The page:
Sarlo Testifies on 'Tense' Exchange with Ferriero

By John Brennan; John C Ensslin | The Record (Bergen County, NJ), March 21, 2015 | Go to article overview

Sarlo Testifies on 'Tense' Exchange with Ferriero


John Brennan; John C Ensslin, The Record (Bergen County, NJ)


The federal racketeering trial of former Bergen County Democratic leader Joseph A. Ferriero took a dramatic turn Friday when state Sen. Paul Sarlo, one of the most powerful Democratic lawmakers in North Jersey, testified that Ferriero "pushed hard" to persuade Wood- Ridge officials to hire a software company without disclosing that he stood to profit from the deal.

Sarlo, who is also the mayor of Wood-Ridge, said the town's decision in 2007 not to hire the company, called C3, led to a confrontation during a political golf outing the next year.

"I don't think they were happy with my response -- it got tense," Sarlo said of Ferriero and John Carrino, the owner of C3, a Nutley- based firm that helped towns with municipal websites and reverse 911 systems.

Once voices were raised, Sarlo said, his chief of staff, Chris Eilert, "intervened to make sure it didn't go any further" by guiding Sarlo away from the other two men.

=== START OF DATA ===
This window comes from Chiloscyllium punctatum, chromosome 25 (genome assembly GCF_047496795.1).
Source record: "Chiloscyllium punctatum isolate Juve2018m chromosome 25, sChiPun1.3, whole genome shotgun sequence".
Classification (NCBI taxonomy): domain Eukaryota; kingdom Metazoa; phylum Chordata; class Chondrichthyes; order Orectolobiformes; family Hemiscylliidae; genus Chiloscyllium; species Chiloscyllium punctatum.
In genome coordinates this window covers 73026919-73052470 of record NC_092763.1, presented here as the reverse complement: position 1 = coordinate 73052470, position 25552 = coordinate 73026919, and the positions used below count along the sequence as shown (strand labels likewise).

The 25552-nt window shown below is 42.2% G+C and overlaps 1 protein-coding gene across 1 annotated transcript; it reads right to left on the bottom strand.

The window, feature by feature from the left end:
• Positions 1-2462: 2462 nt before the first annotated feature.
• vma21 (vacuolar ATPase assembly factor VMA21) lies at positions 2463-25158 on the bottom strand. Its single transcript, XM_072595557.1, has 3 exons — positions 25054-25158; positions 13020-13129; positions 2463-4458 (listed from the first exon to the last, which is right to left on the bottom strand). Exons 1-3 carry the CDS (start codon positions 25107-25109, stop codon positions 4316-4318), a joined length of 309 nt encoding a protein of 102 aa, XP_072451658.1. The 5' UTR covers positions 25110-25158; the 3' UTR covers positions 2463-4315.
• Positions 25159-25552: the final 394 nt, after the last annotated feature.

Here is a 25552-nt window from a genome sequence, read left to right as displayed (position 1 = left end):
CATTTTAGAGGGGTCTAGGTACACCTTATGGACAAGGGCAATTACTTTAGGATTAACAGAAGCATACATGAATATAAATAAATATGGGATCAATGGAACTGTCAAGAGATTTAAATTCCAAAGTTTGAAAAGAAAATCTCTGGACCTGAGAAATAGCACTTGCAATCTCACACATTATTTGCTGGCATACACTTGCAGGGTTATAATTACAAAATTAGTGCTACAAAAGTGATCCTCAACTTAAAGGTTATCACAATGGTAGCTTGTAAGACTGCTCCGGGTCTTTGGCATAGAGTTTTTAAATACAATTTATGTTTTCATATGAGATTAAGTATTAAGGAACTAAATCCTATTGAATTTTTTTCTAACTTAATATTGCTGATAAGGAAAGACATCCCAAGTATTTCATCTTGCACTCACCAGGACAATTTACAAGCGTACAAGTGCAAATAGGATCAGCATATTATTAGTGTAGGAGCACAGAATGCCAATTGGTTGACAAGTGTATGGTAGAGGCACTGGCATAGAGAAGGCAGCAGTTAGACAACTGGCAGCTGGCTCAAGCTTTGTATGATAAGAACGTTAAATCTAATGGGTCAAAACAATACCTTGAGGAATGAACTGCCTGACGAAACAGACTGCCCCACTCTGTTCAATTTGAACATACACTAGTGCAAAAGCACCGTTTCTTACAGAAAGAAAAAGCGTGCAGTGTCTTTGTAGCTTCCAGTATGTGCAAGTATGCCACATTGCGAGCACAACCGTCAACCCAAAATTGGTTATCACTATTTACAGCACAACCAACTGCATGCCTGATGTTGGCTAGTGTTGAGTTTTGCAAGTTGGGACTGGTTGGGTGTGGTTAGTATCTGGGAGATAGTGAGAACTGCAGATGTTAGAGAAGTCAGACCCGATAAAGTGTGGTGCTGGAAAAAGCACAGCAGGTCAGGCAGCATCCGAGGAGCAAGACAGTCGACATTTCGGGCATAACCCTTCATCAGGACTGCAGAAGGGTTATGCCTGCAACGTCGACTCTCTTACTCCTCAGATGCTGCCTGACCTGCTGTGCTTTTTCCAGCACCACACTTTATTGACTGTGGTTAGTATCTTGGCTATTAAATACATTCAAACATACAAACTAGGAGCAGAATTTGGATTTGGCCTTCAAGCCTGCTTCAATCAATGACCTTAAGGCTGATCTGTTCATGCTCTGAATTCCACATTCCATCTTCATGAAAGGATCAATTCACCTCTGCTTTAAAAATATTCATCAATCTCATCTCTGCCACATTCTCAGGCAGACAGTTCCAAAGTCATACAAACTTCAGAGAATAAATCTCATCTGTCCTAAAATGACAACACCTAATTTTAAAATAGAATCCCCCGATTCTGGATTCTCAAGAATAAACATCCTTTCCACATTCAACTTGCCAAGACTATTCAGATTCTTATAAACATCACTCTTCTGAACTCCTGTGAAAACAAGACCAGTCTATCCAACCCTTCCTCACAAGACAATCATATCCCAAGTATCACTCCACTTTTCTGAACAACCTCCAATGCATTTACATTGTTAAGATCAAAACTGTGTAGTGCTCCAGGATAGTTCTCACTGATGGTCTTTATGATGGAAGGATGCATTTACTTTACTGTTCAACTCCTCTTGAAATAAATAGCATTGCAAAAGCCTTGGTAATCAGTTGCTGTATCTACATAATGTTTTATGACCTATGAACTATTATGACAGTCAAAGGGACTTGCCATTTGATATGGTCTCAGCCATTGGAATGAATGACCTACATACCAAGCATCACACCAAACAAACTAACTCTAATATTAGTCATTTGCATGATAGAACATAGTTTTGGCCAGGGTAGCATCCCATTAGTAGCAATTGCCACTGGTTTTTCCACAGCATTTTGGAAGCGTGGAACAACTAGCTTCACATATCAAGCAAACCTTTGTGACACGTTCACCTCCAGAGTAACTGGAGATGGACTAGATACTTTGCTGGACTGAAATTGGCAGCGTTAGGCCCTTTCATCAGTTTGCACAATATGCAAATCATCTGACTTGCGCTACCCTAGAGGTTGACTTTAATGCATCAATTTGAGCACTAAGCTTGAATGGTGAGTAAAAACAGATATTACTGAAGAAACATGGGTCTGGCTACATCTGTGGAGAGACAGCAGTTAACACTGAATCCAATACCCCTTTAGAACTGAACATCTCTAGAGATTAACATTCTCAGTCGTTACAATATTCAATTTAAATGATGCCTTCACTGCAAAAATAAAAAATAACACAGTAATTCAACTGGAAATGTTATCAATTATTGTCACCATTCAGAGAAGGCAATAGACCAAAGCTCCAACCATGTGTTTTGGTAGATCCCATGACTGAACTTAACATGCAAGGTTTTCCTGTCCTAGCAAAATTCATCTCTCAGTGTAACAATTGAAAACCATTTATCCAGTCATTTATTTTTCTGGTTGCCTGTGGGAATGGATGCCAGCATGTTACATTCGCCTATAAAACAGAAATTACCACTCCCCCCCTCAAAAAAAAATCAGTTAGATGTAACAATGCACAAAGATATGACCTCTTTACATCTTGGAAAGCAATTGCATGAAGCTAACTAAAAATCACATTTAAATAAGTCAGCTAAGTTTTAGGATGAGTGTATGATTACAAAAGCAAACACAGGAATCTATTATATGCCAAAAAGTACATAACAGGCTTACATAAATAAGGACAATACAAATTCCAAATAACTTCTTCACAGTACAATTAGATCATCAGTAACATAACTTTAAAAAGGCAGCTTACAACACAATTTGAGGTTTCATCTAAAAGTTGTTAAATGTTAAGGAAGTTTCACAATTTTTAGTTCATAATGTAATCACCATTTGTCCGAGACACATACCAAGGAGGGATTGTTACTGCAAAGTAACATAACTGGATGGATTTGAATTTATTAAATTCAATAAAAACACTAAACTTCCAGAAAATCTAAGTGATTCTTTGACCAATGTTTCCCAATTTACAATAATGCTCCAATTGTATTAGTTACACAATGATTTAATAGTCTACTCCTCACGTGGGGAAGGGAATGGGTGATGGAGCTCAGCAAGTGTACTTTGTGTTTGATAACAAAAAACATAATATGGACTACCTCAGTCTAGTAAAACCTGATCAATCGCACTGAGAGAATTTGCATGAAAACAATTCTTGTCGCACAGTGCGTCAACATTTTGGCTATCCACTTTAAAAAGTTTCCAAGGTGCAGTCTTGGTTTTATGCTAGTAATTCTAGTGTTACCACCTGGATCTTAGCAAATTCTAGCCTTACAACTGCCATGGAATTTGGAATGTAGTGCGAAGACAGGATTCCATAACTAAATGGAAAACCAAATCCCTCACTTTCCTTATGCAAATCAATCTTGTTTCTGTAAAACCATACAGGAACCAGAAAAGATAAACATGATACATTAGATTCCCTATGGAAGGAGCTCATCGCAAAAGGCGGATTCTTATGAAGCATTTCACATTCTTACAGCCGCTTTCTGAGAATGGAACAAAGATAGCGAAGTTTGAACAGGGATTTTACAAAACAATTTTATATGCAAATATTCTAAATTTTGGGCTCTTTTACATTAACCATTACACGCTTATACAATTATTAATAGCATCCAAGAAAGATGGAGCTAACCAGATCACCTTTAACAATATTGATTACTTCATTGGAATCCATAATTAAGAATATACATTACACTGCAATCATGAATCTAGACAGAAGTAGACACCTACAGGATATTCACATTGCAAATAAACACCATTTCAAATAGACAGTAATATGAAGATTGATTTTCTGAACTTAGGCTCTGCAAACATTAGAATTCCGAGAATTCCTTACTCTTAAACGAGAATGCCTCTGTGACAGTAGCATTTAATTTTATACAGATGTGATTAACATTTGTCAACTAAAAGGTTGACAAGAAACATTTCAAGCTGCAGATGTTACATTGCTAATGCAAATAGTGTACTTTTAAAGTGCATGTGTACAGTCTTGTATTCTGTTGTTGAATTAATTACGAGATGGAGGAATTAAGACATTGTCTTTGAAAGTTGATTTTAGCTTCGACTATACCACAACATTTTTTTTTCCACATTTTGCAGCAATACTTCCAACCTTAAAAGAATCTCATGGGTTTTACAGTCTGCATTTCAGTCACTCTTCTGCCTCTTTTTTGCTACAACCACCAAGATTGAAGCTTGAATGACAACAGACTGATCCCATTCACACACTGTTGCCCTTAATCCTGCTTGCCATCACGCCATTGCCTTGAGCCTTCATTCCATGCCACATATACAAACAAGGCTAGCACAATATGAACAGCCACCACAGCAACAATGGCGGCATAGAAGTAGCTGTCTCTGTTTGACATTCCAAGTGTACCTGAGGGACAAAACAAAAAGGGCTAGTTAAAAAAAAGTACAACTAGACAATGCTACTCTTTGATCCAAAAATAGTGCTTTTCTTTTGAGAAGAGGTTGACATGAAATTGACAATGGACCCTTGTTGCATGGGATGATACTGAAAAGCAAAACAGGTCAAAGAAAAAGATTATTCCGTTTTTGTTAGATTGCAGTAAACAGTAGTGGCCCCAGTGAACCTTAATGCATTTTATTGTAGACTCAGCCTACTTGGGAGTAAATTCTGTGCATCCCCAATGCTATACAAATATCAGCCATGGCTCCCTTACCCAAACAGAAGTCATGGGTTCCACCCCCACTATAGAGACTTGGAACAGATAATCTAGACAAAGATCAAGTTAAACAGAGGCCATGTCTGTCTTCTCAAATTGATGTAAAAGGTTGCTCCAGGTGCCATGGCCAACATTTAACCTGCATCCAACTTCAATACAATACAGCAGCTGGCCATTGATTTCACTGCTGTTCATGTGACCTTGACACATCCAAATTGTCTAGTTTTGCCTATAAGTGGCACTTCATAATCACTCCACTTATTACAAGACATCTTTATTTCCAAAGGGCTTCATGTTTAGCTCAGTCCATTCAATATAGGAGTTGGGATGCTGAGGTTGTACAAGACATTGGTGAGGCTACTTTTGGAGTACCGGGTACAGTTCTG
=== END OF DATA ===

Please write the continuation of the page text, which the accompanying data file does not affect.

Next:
Sarlo's testimony came in U.S. District Court in Newark, where Ferriero, 57, of Hackensack, is on trial on charges of using his position as party chairman in a series of extortion, bribery and kickback schemes. He has steadfastly denied any wrongdoing and has accused the prosecutors of unfairly targeting him.

In the case of C3, the indictment alleges that Ferriero had an agreement with the software developer to give him 25 to 33 percent of the gross revenues received from municipalities that contracted with the company, but that he failed to reveal he stood to gain financially from the arrangement. The payments were made to a Ferriero-owned company called SJC Consulting, the indictment says.

Signed a contract

Two Cliffside Park officials also testified Friday that they were unaware that Ferriero had a financial stake in any municipal work done by C3. But while Wood-Ridge decided against doing business with the firm, Cliffside Park signed a contract in May 2008 that paid C3 $2,000 a month for its services.

Borough Attorney Chris Diktas said Ferriero never disclosed his financial relationship with C3 when he called to recommend the firm.

And Frank Bernardo, the borough's chief financial officer, said that after he contacted C3 to find out who owned it, Carrino responded by sending corporate certificates that showed he was the only individual listed as manager and registered agent. …

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